Nov. 30, 2015 SIGN IN | REGISTER

Health Care: 10 Staffers to Know

Clapton is seen as a strong asset to the HELP minority because of his experience working in health care in both chambers, one insurance lobbyist said.

Debbie Curtis, chief of staff to Rep. Pete Stark (D-Calif.); professional staff, House Ways and Means Subcommittee on Health
Age: 42
Birthplace: Arlington, Va.
Education: B.A., Boston University

Curtis is quick to minimize the influential role she has played for more than a decade in setting health policy agenda on Capitol Hill.

“I am part of a talented team on the Ways and Means Committee working to pursue better health care policy,” Curtis said. “We shine by the policy we accomplish.”

Lobbyists say Curtis does not give herself enough credit for the many policy items she has shepherded through the House, from securing preventive benefits in Medicare to passing both the Children’s Health and Medicare Protection Act of 2007 and the Patients’ Bill of Rights.

“She’s like a great player-manager in baseball,” said a Democratic health care lobbyist. “She brings out the best in her boss and then can take the field and pitch a no-hitter.”

Curtis says achieving health care reform will hinge on both securing a public health insurance option and the willingness of all stakeholders to approach the issue with an open mind.

“Success hinges on consensus and the ability to maintain the momentum President Obama has clearly given to health care reform,” Curtis said. “It will be the difference in our ability to put together what is a very large bill in a time frame that is not very long.”

Liz Fowler, senior counsel and chief health counsel to Senate Finance Chairman Max Baucus (D-Mont.)
Age: 42
Birthplace: Taipei, Taiwan
Education: B.A., University of Pennsylvania; Ph.D., Johns Hopkins School of Public Health; J.D., University of Minnesota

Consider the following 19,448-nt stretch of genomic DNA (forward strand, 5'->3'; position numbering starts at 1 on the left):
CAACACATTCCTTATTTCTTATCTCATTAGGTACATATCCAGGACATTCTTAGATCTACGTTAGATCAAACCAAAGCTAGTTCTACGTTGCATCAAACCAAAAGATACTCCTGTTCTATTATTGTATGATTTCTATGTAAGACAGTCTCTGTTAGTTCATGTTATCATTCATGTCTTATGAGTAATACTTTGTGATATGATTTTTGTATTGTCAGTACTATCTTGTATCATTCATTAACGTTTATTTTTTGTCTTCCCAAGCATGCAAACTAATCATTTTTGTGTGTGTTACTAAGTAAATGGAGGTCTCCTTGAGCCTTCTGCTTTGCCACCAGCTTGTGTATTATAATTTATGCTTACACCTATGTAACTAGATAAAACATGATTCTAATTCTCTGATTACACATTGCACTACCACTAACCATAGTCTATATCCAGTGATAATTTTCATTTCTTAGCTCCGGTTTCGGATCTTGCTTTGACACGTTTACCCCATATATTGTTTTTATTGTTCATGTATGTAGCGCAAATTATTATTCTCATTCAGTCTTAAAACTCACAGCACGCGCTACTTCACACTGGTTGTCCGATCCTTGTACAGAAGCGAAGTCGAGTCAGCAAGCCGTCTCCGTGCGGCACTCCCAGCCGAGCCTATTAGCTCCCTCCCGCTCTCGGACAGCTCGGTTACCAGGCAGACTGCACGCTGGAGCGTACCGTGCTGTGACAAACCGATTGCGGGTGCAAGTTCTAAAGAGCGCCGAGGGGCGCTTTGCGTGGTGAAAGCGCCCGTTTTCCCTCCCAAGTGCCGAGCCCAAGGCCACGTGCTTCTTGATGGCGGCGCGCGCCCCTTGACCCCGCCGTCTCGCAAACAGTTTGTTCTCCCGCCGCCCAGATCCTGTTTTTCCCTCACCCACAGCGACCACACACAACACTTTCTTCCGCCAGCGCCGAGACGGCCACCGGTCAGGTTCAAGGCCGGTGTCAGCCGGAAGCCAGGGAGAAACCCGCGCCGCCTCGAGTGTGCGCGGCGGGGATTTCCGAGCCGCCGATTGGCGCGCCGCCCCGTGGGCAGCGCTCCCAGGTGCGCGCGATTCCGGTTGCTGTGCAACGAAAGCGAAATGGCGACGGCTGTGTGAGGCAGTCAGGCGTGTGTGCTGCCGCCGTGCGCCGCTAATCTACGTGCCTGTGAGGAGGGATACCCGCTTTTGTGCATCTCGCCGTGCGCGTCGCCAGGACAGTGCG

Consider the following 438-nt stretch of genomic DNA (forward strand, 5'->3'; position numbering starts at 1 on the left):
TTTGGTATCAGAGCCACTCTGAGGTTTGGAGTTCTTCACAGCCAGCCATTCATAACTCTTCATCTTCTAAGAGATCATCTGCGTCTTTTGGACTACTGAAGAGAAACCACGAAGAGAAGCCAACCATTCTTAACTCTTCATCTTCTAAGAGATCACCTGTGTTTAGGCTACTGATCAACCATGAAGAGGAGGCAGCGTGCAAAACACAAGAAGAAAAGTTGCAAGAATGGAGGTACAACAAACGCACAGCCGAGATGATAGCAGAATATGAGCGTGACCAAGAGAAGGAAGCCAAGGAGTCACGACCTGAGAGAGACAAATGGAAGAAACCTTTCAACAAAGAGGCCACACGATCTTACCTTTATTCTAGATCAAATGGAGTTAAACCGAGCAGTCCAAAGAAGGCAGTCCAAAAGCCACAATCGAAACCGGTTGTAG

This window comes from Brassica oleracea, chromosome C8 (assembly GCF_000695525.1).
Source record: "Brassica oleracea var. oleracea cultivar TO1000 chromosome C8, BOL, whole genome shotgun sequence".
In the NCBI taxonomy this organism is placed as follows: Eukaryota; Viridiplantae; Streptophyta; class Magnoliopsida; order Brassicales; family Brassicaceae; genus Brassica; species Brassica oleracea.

Fowler leads the Finance Democrats’ health care team. She coordinates health care reform efforts and works closely with the staff of ranking member Chuck Grassley (R-Iowa), along with Senate and House leadership.

The role requires Fowler to be a troubleshooter. “It is my job to find that common ground and mend fences if they need to be mended,” she said.

That skill was put to the test when Fowler helped pass the Medicare Modernization Act, which provided a prescription drug benefit for seniors and was one of the hallmark health care accomplishments of the Bush administration.

This effort was “personally and professionally, one of the most challenging times in my life,” Fowler said, because the issues were so complex and Democrats found themselves left out of much of the Republican-led negotiations.

Fowler believes the biggest challenge this year will be “getting the numbers to work” by ensuring that the votes are there to pass health care reform.

Various health care lobbyists cited Fowler’s work on the prescription drug benefit as an example of her skill in finding compromises.

Still, Fowler’s willingness to work with Republicans and the Bush administration on the MMA could be a hindrance to future negotiations, said one Senate Democratic aide, who added that many Democrats felt that Baucus undercut Senate leadership by reaching a deal with the Bush administration.

“I think a lot of old-timers are going to remember the fights over the MMA,” the staffer said.

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